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|For Immediate Release
Northwest ER-7: Seven Centers of Comfort, Care and Compassion Opens
Northwest Hospital Center in Randallstown has opened its state-of-the-art ER-7,
featuring 50 percent more space, more streamlined registration and treatment,
and specialized care centers.
The Harry & Jeanette Weinberg Pavilion for Emergency Medicine is segmented
into seven specially designed centers:
- Pediatric Care Center - a friendly environment for those under the
age of 16
- Cardiac Care Center - extensive monitoring and treatment for acute
cardiac problems and to rule out heart attacks.
- Rapid Care Center - a separate area for minor illnesses and injuries
- Urgent Care Center - for acute illnesses other than cardiac problem
- Emergent Care Center - intensive care for the critically il
- Observation Care Center - for care, testing and treatment in stages
or over an extended perio
- Psychiatric Care Center - for acute mental illness.
The 21,000-square-foot ER-7 improves and enhances all aspects of care and maintains
the hospital's commitment to patient comfort, privacy and compassionate
care. Full registration now occurs at the bedside, after the patient is designated
to a particular care area. Individual treatment areas are set up as specially
designed centers catering to the needs of patients requiring that type of care.
"In the old ER model, a migraine sufferer could be placed near a patient
screaming out in pain,” notes Becki Vasse, director of Critical Care and
Emergency Services. "This will not happen in the ER-7 model because the
objective is balanced care – making sure each patient is in the best possible
setting to promote optimal treatment and recovery.”
Privacy considerations were also paramount in the design of ER-7, where patients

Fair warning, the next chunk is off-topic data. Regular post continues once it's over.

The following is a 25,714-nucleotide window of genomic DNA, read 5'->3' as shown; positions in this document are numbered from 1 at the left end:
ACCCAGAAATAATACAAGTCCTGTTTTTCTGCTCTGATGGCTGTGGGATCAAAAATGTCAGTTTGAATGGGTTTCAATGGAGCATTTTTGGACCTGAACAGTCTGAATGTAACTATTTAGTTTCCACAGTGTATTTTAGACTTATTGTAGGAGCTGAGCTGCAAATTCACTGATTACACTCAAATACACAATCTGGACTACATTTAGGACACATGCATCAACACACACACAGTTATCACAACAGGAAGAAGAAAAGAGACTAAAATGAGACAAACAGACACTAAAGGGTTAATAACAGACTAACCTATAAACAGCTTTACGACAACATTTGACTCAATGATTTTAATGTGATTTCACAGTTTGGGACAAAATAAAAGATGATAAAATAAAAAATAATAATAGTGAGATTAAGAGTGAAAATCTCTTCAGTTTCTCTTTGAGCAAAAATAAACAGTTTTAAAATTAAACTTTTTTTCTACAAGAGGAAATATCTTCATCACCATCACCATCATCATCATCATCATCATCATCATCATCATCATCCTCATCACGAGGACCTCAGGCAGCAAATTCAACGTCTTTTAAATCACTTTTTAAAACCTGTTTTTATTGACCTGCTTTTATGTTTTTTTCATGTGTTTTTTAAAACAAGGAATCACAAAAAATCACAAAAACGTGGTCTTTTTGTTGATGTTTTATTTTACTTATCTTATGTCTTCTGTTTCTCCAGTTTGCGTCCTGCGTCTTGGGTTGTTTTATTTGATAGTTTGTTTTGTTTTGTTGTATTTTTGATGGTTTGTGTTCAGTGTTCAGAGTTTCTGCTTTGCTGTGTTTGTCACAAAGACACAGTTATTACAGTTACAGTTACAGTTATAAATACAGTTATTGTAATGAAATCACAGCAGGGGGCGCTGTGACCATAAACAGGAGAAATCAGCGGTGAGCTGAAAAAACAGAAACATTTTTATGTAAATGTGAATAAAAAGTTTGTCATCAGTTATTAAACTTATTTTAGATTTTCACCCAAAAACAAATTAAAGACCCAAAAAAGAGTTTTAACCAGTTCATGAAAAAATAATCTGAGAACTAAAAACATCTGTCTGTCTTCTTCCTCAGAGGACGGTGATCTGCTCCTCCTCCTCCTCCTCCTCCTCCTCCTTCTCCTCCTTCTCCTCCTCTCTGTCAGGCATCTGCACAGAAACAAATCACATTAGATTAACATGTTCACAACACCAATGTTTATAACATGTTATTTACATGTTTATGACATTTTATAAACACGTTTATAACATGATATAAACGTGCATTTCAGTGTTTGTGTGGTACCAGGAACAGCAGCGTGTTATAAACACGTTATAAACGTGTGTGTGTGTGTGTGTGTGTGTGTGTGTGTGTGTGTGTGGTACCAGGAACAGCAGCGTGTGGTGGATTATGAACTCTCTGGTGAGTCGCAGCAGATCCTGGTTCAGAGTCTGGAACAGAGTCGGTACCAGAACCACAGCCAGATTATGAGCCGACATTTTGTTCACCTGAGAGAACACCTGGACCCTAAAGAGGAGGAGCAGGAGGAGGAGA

are able to sit with the doctor and discuss their conditions without being overheard
by others. Healthcare decisions are made much more easily and patients will
be treated and admitted to the hospital or discharged home much more quickly.
Families, too, enjoy private waiting areas equipped with televisions and telephones,
and have access to a patient and family advocate, who attends to their non-medical
needs while in the ER-7.
"The goal of ER-7 is to continue to provide high quality, compassionate
emergency care for our community in a comfortable setting,” says Robert
Fischer, president of Northwest. "We have expanded our private room concept
to include private treatment areas in the ER similar to those on our inpatient
floors. Our patients can relax in private and let our expert medical team attend
to their needs.”
The ER-7's emergence could not have been more timely. Northwest emergency
professionals treated more than 46,000 patients last year, including 5,000 pediatric
cases. Estimates project 53,000 visits by FY 2005.
The $8.5 million project was funded in part by a $6 million capital campaign,
which included grants from the Harry and Jeanette Weinberg Foundation, the Northwest
Hospital Center Auxiliary, the Helen P. Denit Charitable Trust, and The John
J. Leidy Foundation.
A full week of events coincided with the mid-June opening, including a Health
and Safety Fair on Saturday, June 15. Northwest ER-7 opened to the public for
patients on June 26, 2002.
Northwest's ER-7 is modeled after the area's first ER-7, implemented
three years ago at Sinai Hospital of Baltimore. Northwest Hospital Center is
a member of LifeBridge Health, a regional health organization that includes
Sinai Hospital, Levindale Hebrew Geriatric Center and Hospital, Jewish Convalescent
& Nursing Home, and related subsidiaries and affiliates.
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